In my Josh’s case, it became clear in about 2 weeks that it wasn’t an issue of him wanting to to be a jerk, having a disregard for the users, or not being technologically competent. Instead, he was the more technologically competent of the two IT people (by…a LOT) but just had no discernable soft skills. There was also clearly some neurodiversity going on – not diagnosing, this was clear after a long discussion with Josh.

    So what would happen would be that something would go wrong with someone’s computer that he didn’t have the power to fix (computer was too old for what the person was doing but the budget wasn’t there to fix it; problem with the user’s account that had to go to Central IT, etc.) and he was so bad at explaining that in a good way to the user that they thought he didn’t know how to fix it. The other IT person had very little actually technological skills but he was really good at reassuring users that we’d help get the problem fixed.

    The intensive coaching worked, I worked to fix the institutional issues that meant that people were on way too old computers (the primary complaint was “my computer runs too slowly”), and now? Josh is actually actively sought after by users. He’s figured out how to validate people’s feelings about the technology and in turn, the end users have figured out that he does know what he’s talking about. I was able to back off of the intensive coaching after about a month and the complaints were completely gone at that point as well.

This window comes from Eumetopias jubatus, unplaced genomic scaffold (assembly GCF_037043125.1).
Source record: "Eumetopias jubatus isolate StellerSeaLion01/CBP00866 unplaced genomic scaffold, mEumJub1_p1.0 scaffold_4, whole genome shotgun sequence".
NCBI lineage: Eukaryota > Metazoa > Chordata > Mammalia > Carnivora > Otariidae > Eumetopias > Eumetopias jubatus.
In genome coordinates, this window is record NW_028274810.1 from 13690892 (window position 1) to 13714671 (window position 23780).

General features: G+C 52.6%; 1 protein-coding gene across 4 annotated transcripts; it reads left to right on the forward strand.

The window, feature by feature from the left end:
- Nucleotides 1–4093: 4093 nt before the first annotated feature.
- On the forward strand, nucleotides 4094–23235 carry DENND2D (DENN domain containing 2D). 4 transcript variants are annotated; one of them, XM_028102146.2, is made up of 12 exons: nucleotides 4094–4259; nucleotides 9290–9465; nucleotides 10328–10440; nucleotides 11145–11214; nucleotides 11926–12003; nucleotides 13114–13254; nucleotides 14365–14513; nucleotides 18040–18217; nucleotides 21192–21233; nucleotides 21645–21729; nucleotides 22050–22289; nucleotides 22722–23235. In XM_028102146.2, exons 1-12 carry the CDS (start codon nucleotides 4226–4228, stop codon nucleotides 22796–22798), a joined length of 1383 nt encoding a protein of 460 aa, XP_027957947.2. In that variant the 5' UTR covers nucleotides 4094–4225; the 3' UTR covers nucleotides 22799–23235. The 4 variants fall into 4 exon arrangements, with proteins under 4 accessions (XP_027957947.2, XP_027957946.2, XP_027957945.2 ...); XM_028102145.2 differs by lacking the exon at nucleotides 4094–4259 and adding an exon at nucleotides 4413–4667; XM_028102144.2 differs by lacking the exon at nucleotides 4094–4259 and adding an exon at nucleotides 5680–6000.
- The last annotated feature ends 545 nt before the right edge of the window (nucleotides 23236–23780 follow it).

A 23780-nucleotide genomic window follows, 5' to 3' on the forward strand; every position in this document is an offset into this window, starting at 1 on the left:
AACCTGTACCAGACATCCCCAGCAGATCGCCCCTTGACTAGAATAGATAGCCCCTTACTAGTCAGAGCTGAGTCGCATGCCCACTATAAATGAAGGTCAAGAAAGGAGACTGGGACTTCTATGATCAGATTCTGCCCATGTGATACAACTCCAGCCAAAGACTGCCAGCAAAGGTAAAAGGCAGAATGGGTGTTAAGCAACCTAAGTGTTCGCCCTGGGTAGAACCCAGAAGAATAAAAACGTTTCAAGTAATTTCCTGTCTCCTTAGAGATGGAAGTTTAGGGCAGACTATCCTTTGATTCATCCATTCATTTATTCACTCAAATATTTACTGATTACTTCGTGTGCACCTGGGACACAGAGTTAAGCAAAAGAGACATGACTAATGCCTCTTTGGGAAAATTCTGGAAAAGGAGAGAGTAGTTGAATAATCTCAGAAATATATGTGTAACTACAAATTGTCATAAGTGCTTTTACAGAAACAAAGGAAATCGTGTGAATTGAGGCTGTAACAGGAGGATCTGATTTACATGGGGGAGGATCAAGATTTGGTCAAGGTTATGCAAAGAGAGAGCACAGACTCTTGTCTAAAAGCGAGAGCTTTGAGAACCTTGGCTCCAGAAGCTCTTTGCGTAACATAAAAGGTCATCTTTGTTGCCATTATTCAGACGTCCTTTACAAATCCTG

Had it gone the other way, I’d already given HR the heads up and started the documentation process.

    I think that there can be a culture in IT that validates behavior like this, but hopefully more of us will work to change it and to help the Joshes either be better at their jobs or go into a different profession.

    1. ShinyPenny*

      A lovely case study in how to execute “management,” and wow re the linked essay! Thanks for that.

  20. Gnome*

    When people make these comments out loud, to the person’s boss, repeatedly… It’s a Bad Sign.

  21. Anita Brayke*

    Does this story bring back memories for anyone else about SNL in the 90’s? The sketch about the IT guy coming to fix something…MOOOOOOve!

  22. C-Dub*

    Josh sounds a lot like a coworker I used to work with. Had such a bad attitude, talked down to people she worked closely with (including myself), and would get frustrated easily. She was not easy to talk to, and I was afraid to even look her in the eye.

    It is people like Josh that can turn an otherwise good place to work into a toxic one. I know from experience.

  23. it's-a-me*

    I can’t read Alison’s response (sorry) but I just want to ask the OP to consider if Josh really is as technically competent as they think.
    “Steven looked at it and Josh looked at it. Josh doesn’t really count though.” – this is exactly what someone would say about someone when they specifically think their work isn’t any good.